Telling the Story: What Administrators Can Do

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Telling the Story: What Administrators Can Do
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Your administrative team—principal and superintendent—allocate time and resources for instruction. Their support is critical to developing a climate in which your arts program can grow. Administrators need your help in making the music program successful. It is the job of the music educator to provide administrators with everything they need to know to be an advocate for the program. Arts educators must therefore equip administrators with this type of information. This will allow your supervisors to speak knowledgeably about the inherent value of students participating in your arts program.

Don’t assume that administrators have all the information that you possess at your fingertips. They do not. It is the responsibility of the arts educators to pass along the information received so that administrators remain up-to-date with research results and current studies.

When you succeed, your principal succeeds! Share the following ideas with your administrative team to ensure that your music education program flourishes.

Quality Instruction

  • Provide music education opportunities for all students.
  • Ask: Is your district’s program about providing comprehensive music education or providing entertainment for school and community events?
  • Provide all music classes with certified music educators. Recruit and hire competent teachers, asking current music teachers for assistance in the interview process.
  • Support music education as an integral part of the curriculum, providing music educators with the opportunity to work together to plan a sequential pre-K through grade 12 music curriculum. Based on the National Standards for Music Education, the curriculum will describe what students should know and be able to do at the end of grades 4, 8 and 12, as well as stating how and when that knowledge will be assessed and evaluated. It should also include teaching strategies to help students attain specified performance levels.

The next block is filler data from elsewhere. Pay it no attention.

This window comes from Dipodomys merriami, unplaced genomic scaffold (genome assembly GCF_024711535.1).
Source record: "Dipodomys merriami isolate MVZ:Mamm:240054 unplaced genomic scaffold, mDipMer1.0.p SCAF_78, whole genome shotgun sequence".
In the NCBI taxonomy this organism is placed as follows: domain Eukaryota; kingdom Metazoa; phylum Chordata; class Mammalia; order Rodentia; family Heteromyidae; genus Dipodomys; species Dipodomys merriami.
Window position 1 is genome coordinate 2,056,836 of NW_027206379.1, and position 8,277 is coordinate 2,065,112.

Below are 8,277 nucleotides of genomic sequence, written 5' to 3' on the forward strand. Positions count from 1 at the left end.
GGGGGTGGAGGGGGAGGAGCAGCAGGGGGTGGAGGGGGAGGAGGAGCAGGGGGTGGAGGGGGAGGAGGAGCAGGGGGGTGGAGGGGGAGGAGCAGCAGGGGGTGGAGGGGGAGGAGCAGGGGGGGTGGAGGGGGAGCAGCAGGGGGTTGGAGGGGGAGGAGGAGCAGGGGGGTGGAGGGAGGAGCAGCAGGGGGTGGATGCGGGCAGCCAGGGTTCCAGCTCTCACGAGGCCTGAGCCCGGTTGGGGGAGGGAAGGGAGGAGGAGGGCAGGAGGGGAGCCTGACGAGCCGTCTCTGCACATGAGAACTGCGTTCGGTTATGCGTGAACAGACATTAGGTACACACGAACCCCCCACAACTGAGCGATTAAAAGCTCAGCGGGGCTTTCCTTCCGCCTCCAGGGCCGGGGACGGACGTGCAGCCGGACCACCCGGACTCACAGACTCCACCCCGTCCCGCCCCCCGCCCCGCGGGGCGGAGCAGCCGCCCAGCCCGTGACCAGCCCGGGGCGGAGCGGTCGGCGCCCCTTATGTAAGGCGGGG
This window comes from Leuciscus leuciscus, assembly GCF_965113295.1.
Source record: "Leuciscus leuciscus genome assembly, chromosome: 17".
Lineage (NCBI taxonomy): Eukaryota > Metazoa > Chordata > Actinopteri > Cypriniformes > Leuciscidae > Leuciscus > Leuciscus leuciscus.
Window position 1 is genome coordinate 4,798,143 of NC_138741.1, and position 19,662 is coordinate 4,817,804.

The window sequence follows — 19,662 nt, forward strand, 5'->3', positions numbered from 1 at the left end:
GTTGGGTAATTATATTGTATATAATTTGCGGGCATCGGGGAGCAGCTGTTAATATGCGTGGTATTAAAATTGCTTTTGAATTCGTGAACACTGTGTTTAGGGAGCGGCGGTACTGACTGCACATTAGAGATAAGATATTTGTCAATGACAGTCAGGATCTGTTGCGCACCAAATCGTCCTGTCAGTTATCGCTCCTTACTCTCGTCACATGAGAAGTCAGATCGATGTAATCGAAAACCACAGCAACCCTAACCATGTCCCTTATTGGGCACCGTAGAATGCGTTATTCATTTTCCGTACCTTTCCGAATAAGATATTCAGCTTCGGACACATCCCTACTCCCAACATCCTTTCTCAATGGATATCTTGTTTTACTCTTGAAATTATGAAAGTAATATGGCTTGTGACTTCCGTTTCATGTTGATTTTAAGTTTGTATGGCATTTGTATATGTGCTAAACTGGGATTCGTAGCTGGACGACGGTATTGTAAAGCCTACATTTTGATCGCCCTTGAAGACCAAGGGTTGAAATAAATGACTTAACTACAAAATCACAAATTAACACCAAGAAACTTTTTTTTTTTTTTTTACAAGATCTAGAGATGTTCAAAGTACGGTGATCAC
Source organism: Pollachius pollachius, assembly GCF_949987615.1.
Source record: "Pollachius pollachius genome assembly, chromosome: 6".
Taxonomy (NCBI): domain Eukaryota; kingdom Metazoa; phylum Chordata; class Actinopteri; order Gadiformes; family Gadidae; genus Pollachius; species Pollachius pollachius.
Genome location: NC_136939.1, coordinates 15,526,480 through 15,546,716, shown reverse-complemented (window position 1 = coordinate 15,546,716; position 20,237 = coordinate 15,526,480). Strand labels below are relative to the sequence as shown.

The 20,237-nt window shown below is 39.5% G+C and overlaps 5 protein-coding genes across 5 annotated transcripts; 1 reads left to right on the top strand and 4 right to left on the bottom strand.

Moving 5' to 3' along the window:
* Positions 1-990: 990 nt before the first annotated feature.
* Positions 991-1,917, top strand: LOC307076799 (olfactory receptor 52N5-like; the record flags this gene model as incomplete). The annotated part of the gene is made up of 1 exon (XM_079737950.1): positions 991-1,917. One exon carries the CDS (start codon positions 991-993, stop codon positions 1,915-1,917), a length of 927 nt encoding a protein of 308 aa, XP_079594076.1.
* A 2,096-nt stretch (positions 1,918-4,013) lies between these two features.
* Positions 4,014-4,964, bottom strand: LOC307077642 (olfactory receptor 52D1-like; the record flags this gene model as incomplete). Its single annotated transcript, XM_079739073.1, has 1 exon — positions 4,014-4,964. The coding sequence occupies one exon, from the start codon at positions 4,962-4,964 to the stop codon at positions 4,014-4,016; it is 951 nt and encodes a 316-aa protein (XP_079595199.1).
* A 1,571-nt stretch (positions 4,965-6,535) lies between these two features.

• Coordinate class schedules to minimize conflicts of music classes with other courses.
  • Ensure that student grades for music courses are weighted in the GPA—the same way as grades for other academic courses.
  • Provide a music program budget that includes funding for staffing, instruments, maintenance and repair, purchase of music and current technology.
  • Encourage staff to be professionally active by providing support to serve in leadership positions, to attend professional meetings and to actively participate in professional development opportunities.
  • Provide conflict-free time for music events in the school calendar. The needs of teachers, coaches, parents and students must be given equal consideration.
  • Show your support by attending concerts. Drop by the rehearsal the next day to talk with the students.
  • Visit music classrooms. This is where the learning celebrated at the concert takes place. Observe the process and provide feedback to your music teachers often.